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Renting Your Property? Avoid These 3 Common Lease Mistakes

If you are becoming a landlord for the first time, you want to make sure you do what you can to reduce the risk inherent in renting out something that is a significant financial asset.

There are laws that can help protect your property and help you collect financial payments, but your ability to use the law to your advantage can be diminished if you make legal mistakes with lease agreements and tenant screening.

Fortunately, with the help of a real estate attorney, you can avoid these three common mistakes that undermine your protection as a property landlord. 

  1. Assuming Too Much

Often, landlords do not realize how much a good lease agreement can protect them. A basic agreement found for free online may help you determine things like rental rates and lease length, but ideally, a lease will provide explicit and specific details about tenant responsibilities, including what the property is to be used for. 

It might seem like overkill at first to include restrictions for property use, but these restrictions can protect your property from damage or give you the ability to evict troubling tenants.

For example, if you are renting out a house to a family, you might include the restriction that the residence cannot be used for business. This includes home-run businesses, like hair salons, massage services, catering, or home-based consulting. This way, your insurance for a residential property remains valid, and you don’t have to worry about increased liability.

The use of property is important because certain areas are zoned for certain things. You also don’t want damage that might come from client or customer traffic that comes from someone using the living room as a retail space.

Never assume that your tenants know what you intend for the property. You might include a restriction for overnight guests to prevent people from filling the house with ten extra bodies who just need a place to crash. You can also restrict subleasing, large gatherings, loud parties, and the total number of occupants permitted based on legal requirements. 

A lease should also not assume that people will leave the home in good condition. The agreement should specify the tenants’ exact responsibilities, including things like lawn care and basic maintenance. You might also include preventions against hanging signs, painting walls, or making any unapproved changes to the property beyond changing light bulbs. 

Your lawyer can help you consider details about your lease that you might not have thought about. A tailored, specific lease is much more defensible should you ever be in a tenant dispute. 

  1. Discriminating Against Tenants or Potential Tenants

Even though a detailed lease should help to prevent property damage, the lease can’t overreach and become discriminatory against people who are protected by the Fair Housing Act. You also cannot discriminate when finding tenants to use your property. Landlords may discriminate without even meaning to, especially against people with disabilities or families with children. 

For example, if you have a one-bedroom condo you wish to rent out, you might advertise it as “Looking for a married professional couple for single-bedroom condo” on local sites. However, according to federal law, you can’t discriminate based on marital status, and this type of advertising could be viewed as preferential to that relationship.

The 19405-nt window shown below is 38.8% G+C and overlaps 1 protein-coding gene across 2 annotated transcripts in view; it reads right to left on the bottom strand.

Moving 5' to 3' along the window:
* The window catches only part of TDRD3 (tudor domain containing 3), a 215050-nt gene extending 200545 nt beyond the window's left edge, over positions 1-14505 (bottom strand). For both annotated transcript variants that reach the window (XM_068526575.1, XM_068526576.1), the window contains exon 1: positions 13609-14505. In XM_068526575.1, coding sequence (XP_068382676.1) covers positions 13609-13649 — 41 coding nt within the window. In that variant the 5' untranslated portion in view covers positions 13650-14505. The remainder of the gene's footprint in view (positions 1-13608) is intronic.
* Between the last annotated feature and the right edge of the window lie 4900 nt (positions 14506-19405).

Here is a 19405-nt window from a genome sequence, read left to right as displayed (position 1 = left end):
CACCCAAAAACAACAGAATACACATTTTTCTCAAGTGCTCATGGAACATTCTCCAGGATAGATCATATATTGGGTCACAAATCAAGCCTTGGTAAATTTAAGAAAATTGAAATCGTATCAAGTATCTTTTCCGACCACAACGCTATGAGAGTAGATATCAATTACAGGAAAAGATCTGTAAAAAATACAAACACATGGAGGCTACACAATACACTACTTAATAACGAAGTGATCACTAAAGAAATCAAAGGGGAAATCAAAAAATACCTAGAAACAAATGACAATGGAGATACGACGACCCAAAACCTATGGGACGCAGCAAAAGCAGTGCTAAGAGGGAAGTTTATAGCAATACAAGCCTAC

Similarly, if you have a house for rent, you can’t only allow college students or young single professionals. You also can’t prevent parents with children from renting.

You cannot evict people from an apartment because they become pregnant or adopt children, as long as there is legal occupancy for them. There are some legal exceptions, depending on city ordinances and owner-occupancy, but these are less common. 

For people with disabilities, landlords are required to make reasonable accommodations for tenants. This might mean installing a ramp up to the front steps to allow wheelchair access. You also must allow for service animals, even if you have a no-pets policy. 

When screening tenants, you may not ask about medical history, race, age, religion, or marital or familial status. You may screen tenants using credit history, employment history, and credit checks. You can also ask for references. 

Talk to your lawyer before you search for tenants and create your leases to make sure you’re staying in line with the Fair Housing Act. 

  1. Incorrectly Adding Provisions to a Lease

Finally, even though a detailed lease is your friend, you also need to realize that some provisions in a lease cannot be upheld in court. For example, tenants are entitled to receive their damage deposit back at the end of a lease, and no clause in the lease can allow them to forfeit it — unless, of course, the entire amount is needed for damage repair.

To illustrate, you may not state that a tenant forfeits their entire deposit if they have a pet when you have a policy against pets. Instead, you might impose a fine in the agreement instead. You also may not turn the lease into a waiver where the tenant signs away their ability to sue you for injury or damages. 

For more information on crafting a legal, detailed, and protective lease, contact us at Kelm & Reuter, P.A.

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